When you think that this is the right time (but I suggest a minimum after the first phase of storytelling) you can suggest to the actors to place on the events two other types of stickers: the actors (without limits of number), the key data (limited to 3). We limit the data, because otherwise we forget what matters and it is important to revalue them. We do not limit the actors to bring out the potential reasons for bottlenecks (too many actors, or not enough actors).

Finally, you can ask to make adhesions (or events) emerge on a line that overlooks the timeline: all the dependencies to which the process is subjected.

After one, two or three hours, we obtain a pretty fresco that represents the process (for example: from the idea of a new product to its availability in store).

It is still interesting to go back to storytelling, that is, telling the events as they unfold, as we experience them “in real life” to ensure that the fresco, despite all the cross-eyed looks and conversations, has not drifted too far from reality.

EventStorming

EventStorming

EventStorming

Step 3: It’s up to you

Depending on your context you may decide to add other elements, taking care that they do not saturate the visual management and always allow us to read things: bottlenecks, hollows, etc. We can cut vertically or horizontally large ensembles, we can comment on the timeline (write labels). I quite often propose to highlight the key events in the timeline and ask all the questions that seem interesting. The material on offer is generally flexible enough for a lot of reflection and conversation, especially since it is usually part of everyday life.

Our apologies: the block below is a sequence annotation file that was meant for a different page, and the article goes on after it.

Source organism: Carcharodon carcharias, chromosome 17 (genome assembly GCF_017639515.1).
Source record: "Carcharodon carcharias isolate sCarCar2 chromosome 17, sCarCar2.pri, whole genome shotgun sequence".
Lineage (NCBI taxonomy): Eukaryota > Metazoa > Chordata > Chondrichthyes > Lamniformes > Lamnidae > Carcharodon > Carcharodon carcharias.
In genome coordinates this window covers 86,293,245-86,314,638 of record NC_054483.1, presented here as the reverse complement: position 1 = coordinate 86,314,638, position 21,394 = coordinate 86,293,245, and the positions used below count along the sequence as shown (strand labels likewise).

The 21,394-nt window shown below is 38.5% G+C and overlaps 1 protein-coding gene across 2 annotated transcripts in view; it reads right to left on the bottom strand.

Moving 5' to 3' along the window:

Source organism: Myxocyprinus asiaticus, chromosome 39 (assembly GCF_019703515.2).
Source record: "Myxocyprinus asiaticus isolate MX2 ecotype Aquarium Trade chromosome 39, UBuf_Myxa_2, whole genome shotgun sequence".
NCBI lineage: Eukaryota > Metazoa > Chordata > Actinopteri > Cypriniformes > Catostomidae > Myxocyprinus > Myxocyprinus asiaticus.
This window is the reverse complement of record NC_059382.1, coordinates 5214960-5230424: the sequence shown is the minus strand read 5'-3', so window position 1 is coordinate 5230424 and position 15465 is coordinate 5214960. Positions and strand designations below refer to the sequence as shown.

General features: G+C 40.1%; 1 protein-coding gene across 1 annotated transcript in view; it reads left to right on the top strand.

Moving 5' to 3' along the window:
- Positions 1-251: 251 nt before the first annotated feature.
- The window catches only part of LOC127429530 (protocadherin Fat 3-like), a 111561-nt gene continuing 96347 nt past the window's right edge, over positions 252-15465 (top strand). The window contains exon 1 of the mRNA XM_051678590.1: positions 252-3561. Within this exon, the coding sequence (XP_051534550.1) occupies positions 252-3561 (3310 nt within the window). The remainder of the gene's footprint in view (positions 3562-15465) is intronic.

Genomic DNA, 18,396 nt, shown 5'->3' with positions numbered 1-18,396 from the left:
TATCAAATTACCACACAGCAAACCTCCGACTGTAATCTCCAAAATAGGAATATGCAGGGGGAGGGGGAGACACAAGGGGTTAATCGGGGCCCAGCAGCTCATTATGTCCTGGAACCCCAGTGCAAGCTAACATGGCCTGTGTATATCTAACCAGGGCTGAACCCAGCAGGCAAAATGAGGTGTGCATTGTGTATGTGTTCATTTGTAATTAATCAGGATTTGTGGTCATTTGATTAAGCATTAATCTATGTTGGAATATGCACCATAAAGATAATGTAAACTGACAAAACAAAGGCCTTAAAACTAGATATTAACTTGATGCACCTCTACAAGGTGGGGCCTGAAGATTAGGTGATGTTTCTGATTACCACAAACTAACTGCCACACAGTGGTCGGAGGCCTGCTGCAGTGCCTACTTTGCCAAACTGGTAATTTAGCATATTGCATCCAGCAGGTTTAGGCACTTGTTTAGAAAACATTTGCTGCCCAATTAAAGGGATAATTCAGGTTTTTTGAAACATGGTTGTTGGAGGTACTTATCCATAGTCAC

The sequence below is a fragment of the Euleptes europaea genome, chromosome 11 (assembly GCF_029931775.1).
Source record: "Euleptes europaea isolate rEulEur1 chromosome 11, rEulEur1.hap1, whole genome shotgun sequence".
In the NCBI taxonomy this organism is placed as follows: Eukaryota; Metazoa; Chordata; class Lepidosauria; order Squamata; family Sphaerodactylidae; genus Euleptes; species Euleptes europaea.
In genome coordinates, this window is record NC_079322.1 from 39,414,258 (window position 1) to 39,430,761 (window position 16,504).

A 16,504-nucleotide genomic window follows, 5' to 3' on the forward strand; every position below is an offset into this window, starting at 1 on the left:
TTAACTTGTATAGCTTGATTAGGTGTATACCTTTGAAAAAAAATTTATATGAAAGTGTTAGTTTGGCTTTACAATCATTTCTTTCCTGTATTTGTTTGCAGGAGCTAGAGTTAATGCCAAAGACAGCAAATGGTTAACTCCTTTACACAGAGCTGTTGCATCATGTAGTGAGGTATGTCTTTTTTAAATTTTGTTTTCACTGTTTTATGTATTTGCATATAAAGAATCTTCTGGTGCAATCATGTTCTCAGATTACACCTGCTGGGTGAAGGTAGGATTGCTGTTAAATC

Clearly display the “legend” somewhere that indicates which type the sticker color corresponds to. For example, orange for events, yellow for actors, green for data, pink for adhesions.

EventStorming

EventStorming

Here is an example that introduces another family of stickers: triggers. This is an element that exists in Alberto’s original event storming. It should not be forgotten that it is initially a tool to make the implicit explicit for developments. At the origin of the events, there are therefore triggers. Each element of an event storming is intended to represent a development concept. In my practice, triggers have also become events, because I don’t often work with the code. You will also observe temporal events.

EventStorming

When to use it?

When you need to agree, to harmonize, the point of view of different actors on what is happening in reality on a subject. Event storming is a great conversation about a process made tangible.

Its outcome remains ephemeral, the process continues to evolve, the process is not reduced to the choices proposed during the session. But the benefits of this workshop are well worth it.

What can it initiate ?

  • A better understanding by each actor of his or her role and process. And thus a rapprochement between actors, better decision-making?

  • A Kanban system(french) : you have a great opportunity to cut out the different steps, to highlight the cards that will feed this Kanban system (for example, “contract sent” can become a “contract” card and go through “to do”, “selection”, “in progress”, “finished” steps, to remain very classic)?

  • A re-composition of the teams?

  • A work the process itself: to lighten it? Balancing it? Strengthen it?


event storming eventstorming peetic